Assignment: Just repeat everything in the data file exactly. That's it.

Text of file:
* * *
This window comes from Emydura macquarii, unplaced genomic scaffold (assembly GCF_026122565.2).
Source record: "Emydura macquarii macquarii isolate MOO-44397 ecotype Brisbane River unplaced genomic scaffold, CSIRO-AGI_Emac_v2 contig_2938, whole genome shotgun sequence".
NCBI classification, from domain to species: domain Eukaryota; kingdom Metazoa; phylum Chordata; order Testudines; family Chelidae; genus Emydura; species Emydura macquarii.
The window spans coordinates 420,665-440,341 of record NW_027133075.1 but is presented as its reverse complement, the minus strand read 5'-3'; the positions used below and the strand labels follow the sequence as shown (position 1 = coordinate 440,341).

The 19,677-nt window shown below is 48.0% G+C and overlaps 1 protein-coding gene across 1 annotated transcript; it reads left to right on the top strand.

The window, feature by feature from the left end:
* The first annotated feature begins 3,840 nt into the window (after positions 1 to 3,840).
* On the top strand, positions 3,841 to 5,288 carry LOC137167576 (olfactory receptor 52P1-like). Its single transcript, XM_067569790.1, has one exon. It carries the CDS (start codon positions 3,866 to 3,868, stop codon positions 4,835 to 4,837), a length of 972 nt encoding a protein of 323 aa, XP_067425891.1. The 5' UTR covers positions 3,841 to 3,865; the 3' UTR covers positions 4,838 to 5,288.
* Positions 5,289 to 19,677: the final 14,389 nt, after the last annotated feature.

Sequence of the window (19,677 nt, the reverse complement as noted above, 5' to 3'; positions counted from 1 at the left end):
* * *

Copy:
This window comes from Emydura macquarii, unplaced genomic scaffold (assembly GCF_026122565.2).
Source record: "Emydura macquarii macquarii isolate MOO-44397 ecotype Brisbane River unplaced genomic scaffold, CSIRO-AGI_Emac_v2 contig_2938, whole genome shotgun sequence".
NCBI classification, from domain to species: domain Eukaryota; kingdom Metazoa; phylum Chordata; order Testudines; family Chelidae; genus Emydura; species Emydura macquarii.
The window spans coordinates 420,665-440,341 of record NW_027133075.1 but is presented as its reverse complement, the minus strand read 5'-3'; the positions used below and the strand labels follow the sequence as shown (position 1 = coordinate 440,341).

The 19,677-nt window shown below is 48.0% G+C and overlaps 1 protein-coding gene across 1 annotated transcript; it reads left to right on the top strand.

The window, feature by feature from the left end:
* The first annotated feature begins 3,840 nt into the window (after positions 1 to 3,840).
* On the top strand, positions 3,841 to 5,288 carry LOC137167576 (olfactory receptor 52P1-like). Its single transcript, XM_067569790.1, has one exon. It carries the CDS (start codon positions 3,866 to 3,868, stop codon positions 4,835 to 4,837), a length of 972 nt encoding a protein of 323 aa, XP_067425891.1. The 5' UTR covers positions 3,841 to 3,865; the 3' UTR covers positions 4,838 to 5,288.
* Positions 5,289 to 19,677: the final 14,389 nt, after the last annotated feature.

Sequence of the window (19,677 nt, the reverse complement as noted above, 5' to 3'; positions counted from 1 at the left end):